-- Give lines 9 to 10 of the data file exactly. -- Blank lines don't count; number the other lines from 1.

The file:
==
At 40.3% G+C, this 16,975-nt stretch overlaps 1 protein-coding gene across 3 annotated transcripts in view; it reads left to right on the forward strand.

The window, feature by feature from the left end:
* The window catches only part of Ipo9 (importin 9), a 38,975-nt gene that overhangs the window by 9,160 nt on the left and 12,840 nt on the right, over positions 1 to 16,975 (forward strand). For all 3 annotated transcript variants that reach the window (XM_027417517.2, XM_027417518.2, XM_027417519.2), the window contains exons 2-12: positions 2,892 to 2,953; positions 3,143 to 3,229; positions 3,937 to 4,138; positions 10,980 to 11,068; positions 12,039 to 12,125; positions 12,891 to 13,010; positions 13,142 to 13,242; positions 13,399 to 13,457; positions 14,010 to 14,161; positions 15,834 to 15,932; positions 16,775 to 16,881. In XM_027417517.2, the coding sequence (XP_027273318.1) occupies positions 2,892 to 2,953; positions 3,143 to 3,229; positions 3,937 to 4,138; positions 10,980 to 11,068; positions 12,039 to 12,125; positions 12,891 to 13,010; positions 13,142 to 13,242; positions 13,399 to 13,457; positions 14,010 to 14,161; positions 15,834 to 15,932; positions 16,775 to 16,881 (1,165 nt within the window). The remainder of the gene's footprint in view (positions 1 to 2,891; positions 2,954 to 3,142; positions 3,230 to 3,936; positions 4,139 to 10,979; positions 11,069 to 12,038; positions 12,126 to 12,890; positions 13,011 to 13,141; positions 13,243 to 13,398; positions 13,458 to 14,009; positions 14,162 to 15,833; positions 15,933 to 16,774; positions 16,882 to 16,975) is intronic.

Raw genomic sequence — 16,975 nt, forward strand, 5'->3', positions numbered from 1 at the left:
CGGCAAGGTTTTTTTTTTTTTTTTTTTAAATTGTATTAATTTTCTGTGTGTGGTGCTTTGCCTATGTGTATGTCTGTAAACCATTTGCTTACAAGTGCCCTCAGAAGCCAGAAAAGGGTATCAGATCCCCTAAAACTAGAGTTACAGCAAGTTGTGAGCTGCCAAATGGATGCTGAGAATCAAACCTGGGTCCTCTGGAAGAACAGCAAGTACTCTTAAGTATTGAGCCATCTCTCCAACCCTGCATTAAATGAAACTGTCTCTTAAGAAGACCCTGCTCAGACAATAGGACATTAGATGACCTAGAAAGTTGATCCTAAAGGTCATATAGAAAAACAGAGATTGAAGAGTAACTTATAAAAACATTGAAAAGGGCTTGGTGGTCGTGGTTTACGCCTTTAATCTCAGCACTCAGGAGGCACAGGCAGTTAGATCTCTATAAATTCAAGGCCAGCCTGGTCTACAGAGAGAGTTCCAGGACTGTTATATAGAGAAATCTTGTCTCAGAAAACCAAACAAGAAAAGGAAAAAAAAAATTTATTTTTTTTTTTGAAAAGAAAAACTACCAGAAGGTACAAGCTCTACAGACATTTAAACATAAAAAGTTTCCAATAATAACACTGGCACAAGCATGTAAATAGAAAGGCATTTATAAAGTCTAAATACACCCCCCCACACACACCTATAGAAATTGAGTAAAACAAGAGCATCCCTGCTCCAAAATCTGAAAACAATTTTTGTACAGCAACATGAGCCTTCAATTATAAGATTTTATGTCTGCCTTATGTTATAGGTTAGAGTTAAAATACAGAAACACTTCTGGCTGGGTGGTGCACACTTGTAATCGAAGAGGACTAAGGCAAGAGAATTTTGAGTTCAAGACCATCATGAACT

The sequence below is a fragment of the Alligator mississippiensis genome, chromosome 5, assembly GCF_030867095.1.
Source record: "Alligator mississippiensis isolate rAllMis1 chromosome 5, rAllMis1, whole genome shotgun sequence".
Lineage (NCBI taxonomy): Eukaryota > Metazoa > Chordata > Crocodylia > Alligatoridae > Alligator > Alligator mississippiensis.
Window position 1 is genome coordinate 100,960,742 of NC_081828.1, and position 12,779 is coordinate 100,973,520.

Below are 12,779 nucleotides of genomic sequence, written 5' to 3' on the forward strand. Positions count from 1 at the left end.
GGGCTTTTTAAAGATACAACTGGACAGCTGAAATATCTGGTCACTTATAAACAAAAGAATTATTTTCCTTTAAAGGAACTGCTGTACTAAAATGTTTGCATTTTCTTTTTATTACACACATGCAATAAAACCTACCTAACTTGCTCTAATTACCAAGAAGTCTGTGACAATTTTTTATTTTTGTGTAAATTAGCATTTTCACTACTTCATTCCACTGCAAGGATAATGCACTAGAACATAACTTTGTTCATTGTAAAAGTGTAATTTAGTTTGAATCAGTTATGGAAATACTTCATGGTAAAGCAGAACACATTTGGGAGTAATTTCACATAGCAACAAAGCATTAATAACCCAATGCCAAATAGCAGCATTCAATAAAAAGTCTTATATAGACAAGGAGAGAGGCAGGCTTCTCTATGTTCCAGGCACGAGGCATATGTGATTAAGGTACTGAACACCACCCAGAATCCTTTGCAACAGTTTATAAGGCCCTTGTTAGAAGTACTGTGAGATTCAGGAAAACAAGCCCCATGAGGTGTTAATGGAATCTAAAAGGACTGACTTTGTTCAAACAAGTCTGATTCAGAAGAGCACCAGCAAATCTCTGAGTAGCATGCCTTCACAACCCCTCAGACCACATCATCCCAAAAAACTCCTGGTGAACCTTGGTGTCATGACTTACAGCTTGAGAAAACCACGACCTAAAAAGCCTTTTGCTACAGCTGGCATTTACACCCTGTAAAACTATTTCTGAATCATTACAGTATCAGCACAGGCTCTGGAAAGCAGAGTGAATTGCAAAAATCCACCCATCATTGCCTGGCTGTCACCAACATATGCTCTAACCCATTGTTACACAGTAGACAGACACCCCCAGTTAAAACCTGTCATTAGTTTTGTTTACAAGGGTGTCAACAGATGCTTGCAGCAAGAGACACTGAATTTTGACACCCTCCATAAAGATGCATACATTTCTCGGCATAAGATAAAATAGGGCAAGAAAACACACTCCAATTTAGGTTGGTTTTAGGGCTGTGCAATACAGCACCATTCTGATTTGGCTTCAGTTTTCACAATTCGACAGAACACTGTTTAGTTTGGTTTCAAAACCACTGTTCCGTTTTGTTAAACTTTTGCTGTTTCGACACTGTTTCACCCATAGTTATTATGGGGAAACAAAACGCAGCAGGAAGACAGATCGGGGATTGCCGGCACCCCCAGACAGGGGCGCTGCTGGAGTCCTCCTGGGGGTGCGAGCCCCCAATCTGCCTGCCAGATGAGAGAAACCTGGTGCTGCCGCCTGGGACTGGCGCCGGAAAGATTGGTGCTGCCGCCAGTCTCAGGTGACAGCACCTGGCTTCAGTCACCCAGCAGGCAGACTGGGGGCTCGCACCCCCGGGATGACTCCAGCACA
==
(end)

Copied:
Window position 1 is genome coordinate 100,960,742 of NC_081828.1, and position 12,779 is coordinate 100,973,520.

Below are 12,779 nucleotides of genomic sequence, written 5' to 3' on the forward strand. Positions count from 1 at the left end.